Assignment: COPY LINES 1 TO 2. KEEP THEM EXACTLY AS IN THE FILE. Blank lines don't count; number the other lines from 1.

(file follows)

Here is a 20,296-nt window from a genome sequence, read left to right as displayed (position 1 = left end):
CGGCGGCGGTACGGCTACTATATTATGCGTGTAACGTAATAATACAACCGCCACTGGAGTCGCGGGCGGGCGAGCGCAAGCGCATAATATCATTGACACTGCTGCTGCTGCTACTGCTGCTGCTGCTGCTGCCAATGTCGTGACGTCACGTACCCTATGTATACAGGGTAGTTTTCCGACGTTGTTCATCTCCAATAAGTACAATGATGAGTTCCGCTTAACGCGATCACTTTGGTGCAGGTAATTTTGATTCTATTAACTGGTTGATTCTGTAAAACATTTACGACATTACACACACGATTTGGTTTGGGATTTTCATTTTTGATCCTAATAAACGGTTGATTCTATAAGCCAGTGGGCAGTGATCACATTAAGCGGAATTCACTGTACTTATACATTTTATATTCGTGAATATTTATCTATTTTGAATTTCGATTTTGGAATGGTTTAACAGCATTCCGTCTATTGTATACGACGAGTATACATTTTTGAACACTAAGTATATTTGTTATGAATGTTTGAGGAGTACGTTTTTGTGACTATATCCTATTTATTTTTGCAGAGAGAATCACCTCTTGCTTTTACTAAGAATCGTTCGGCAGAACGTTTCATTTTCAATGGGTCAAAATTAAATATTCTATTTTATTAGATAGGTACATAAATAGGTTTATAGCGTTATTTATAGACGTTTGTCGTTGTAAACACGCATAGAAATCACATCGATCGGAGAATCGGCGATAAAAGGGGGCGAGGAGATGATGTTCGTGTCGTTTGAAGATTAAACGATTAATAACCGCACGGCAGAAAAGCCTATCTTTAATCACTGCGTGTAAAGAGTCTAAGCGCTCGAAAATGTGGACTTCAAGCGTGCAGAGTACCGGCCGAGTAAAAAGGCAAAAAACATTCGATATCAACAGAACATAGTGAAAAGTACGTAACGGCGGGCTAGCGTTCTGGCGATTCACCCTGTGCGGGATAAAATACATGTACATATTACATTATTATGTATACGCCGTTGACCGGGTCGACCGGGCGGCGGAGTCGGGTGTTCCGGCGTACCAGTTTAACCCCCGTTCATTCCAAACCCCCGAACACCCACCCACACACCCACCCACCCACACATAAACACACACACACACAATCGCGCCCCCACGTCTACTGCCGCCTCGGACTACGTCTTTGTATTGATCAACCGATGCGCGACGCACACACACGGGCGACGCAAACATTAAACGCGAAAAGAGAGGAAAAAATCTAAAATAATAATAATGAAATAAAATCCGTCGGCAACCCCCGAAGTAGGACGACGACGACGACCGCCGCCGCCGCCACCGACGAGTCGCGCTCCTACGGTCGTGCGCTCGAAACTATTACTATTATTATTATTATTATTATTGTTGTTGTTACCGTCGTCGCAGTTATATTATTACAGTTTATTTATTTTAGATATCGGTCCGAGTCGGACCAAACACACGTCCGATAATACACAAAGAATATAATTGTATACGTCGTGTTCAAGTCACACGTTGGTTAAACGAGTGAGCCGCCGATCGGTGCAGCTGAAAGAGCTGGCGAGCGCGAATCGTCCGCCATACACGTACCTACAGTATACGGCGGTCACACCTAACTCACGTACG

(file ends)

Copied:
Here is a 20,296-nt window from a genome sequence, read left to right as displayed (position 1 = left end):
CGGCGGCGGTACGGCTACTATATTATGCGTGTAACGTAATAATACAACCGCCACTGGAGTCGCGGGCGGGCGAGCGCAAGCGCATAATATCATTGACACTGCTGCTGCTGCTACTGCTGCTGCTGCTGCTGCCAATGTCGTGACGTCACGTACCCTATGTATACAGGGTAGTTTTCCGACGTTGTTCATCTCCAATAAGTACAATGATGAGTTCCGCTTAACGCGATCACTTTGGTGCAGGTAATTTTGATTCTATTAACTGGTTGATTCTGTAAAACATTTACGACATTACACACACGATTTGGTTTGGGATTTTCATTTTTGATCCTAATAAACGGTTGATTCTATAAGCCAGTGGGCAGTGATCACATTAAGCGGAATTCACTGTACTTATACATTTTATATTCGTGAATATTTATCTATTTTGAATTTCGATTTTGGAATGGTTTAACAGCATTCCGTCTATTGTATACGACGAGTATACATTTTTGAACACTAAGTATATTTGTTATGAATGTTTGAGGAGTACGTTTTTGTGACTATATCCTATTTATTTTTGCAGAGAGAATCACCTCTTGCTTTTACTAAGAATCGTTCGGCAGAACGTTTCATTTTCAATGGGTCAAAATTAAATATTCTATTTTATTAGATAGGTACATAAATAGGTTTATAGCGTTATTTATAGACGTTTGTCGTTGTAAACACGCATAGAAATCACATCGATCGGAGAATCGGCGATAAAAGGGGGCGAGGAGATGATGTTCGTGTCGTTTGAAGATTAAACGATTAATAACCGCACGGCAGAAAAGCCTATCTTTAATCACTGCGTGTAAAGAGTCTAAGCGCTCGAAAATGTGGACTTCAAGCGTGCAGAGTACCGGCCGAGTAAAAAGGCAAAAAACATTCGATATCAACAGAACATAGTGAAAAGTACGTAACGGCGGGCTAGCGTTCTGGCGATTCACCCTGTGCGGGATAAAATACATGTACATATTACATTATTATGTATACGCCGTTGACCGGGTCGACCGGGCGGCGGAGTCGGGTGTTCCGGCGTACCAGTTTAACCCCCGTTCATTCCAAACCCCCGAACACCCACCCACACACCCACCCACCCACACATAAACACACACACACACAATCGCGCCCCCACGTCTACTGCCGCCTCGGACTACGTCTTTGTATTGATCAACCGATGCGCGACGCACACACACGGGCGACGCAAACATTAAACGCGAAAAGAGAGGAAAAAATCTAAAATAATAATAATGAAATAAAATCCGTCGGCAACCCCCGAAGTAGGACGACGACGACGACCGCCGCCGCCGCCACCGACGAGTCGCGCTCCTACGGTCGTGCGCTCGAAACTATTACTATTATTATTATTATTATTATTGTTGTTGTTACCGTCGTCGCAGTTATATTATTACAGTTTATTTATTTTAGATATCGGTCCGAGTCGGACCAAACACACGTCCGATAATACACAAAGAATATAATTGTATACGTCGTGTTCAAGTCACACGTTGGTTAAACGAGTGAGCCGCCGATCGGTGCAGCTGAAAGAGCTGGCGAGCGCGAATCGTCCGCCATACACGTACCTACAGTATACGGCGGTCACACCTAACTCACGTACG